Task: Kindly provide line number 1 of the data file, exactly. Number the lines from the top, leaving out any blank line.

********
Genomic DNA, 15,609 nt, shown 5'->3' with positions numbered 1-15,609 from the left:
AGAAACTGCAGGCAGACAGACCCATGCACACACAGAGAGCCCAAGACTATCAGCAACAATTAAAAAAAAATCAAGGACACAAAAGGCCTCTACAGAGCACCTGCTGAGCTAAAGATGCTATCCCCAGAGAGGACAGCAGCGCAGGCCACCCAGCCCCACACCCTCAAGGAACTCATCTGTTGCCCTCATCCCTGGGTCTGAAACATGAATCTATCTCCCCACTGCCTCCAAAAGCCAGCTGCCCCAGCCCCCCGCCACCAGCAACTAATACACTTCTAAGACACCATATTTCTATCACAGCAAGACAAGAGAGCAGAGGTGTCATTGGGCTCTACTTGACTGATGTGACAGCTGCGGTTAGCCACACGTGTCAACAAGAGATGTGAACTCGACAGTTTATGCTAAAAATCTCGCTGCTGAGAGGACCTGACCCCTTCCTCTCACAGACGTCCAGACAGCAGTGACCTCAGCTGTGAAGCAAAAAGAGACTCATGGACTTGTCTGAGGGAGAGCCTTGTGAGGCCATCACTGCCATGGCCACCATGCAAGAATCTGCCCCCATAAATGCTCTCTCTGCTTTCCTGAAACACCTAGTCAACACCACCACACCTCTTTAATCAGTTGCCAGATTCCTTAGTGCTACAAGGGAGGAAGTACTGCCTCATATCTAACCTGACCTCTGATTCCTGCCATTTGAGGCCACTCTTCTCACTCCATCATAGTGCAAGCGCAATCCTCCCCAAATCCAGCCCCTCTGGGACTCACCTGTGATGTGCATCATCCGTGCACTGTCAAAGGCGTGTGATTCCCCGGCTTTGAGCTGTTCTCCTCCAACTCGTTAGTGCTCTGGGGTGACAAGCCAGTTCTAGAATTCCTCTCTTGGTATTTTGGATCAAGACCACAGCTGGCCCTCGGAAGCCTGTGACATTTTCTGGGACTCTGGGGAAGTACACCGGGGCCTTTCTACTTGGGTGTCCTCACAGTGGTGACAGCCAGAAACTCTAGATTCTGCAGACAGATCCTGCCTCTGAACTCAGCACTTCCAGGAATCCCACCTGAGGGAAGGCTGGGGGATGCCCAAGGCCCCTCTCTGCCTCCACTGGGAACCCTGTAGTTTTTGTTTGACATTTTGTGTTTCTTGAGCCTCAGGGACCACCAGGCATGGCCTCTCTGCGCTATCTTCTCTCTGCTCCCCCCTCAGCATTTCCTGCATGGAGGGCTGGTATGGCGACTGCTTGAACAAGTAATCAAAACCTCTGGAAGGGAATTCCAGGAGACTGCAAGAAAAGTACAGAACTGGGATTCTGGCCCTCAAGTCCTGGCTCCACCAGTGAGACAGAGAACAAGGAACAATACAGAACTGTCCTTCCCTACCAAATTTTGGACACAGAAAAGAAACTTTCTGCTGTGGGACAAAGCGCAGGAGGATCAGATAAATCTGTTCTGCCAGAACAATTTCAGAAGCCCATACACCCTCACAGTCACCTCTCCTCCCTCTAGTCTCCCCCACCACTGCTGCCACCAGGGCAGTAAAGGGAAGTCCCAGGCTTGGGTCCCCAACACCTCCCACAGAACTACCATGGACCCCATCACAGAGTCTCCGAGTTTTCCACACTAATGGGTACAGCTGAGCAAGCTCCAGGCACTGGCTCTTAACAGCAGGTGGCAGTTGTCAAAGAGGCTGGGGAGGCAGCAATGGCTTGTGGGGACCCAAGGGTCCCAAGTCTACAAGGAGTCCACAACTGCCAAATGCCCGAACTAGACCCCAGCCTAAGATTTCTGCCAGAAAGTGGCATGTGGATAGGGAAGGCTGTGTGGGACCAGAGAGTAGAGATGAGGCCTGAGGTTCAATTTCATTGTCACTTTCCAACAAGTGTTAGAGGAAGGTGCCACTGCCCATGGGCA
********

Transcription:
Genomic DNA, 15,609 nt, shown 5'->3' with positions numbered 1-15,609 from the left: